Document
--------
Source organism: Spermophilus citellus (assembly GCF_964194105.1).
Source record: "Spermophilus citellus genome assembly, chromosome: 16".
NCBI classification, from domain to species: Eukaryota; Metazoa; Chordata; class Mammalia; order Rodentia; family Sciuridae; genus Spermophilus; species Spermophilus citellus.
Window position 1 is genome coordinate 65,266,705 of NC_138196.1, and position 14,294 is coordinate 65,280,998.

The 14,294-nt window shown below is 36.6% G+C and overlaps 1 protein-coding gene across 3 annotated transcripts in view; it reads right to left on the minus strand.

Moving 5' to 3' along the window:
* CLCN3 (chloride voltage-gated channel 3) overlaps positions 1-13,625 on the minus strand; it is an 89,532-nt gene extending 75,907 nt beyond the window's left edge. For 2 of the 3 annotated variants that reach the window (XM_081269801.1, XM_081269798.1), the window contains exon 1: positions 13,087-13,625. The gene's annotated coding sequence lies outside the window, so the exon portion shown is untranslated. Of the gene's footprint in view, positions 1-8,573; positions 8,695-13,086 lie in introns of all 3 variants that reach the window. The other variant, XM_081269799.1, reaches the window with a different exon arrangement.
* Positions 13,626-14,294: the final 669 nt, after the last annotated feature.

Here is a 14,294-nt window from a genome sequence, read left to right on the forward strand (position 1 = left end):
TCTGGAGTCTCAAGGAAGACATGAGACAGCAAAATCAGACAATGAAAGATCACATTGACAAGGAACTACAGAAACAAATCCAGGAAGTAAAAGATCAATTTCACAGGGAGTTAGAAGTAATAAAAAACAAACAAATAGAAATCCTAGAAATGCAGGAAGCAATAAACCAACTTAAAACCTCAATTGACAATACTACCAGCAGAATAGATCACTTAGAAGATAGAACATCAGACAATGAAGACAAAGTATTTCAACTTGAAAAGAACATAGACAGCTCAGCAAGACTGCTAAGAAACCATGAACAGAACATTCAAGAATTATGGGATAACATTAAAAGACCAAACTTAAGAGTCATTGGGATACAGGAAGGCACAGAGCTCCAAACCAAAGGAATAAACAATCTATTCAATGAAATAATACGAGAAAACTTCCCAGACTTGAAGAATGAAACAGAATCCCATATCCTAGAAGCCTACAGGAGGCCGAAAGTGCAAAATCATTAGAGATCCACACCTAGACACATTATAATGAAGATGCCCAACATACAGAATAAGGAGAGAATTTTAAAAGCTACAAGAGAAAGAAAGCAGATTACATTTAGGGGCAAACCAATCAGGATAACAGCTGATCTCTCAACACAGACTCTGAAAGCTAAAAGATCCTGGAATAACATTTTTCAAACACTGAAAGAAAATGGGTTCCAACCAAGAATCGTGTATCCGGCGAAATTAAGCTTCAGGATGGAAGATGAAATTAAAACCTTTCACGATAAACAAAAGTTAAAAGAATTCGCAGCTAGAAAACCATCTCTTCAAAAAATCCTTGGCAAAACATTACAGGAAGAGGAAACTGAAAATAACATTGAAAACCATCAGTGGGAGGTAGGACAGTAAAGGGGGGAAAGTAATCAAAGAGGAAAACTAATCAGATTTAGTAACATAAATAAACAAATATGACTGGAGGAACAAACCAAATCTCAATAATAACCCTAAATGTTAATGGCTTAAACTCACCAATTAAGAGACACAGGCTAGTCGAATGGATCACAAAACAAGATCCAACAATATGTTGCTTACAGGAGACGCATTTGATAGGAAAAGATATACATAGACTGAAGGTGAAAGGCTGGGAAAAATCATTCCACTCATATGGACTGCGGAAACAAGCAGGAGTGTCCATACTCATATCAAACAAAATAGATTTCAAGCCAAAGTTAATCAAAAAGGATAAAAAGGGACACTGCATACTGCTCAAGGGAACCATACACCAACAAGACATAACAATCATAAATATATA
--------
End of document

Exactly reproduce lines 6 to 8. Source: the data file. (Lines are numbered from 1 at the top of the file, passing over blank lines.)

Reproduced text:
Moving 5' to 3' along the window:
* CLCN3 (chloride voltage-gated channel 3) overlaps positions 1-13,625 on the minus strand; it is an 89,532-nt gene extending 75,907 nt beyond the window's left edge. For 2 of the 3 annotated variants that reach the window (XM_081269801.1, XM_081269798.1), the window contains exon 1: positions 13,087-13,625. The gene's annotated coding sequence lies outside the window, so the exon portion shown is untranslated. Of the gene's footprint in view, positions 1-8,573; positions 8,695-13,086 lie in introns of all 3 variants that reach the window. The other variant, XM_081269799.1, reaches the window with a different exon arrangement.
* Positions 13,626-14,294: the final 669 nt, after the last annotated feature.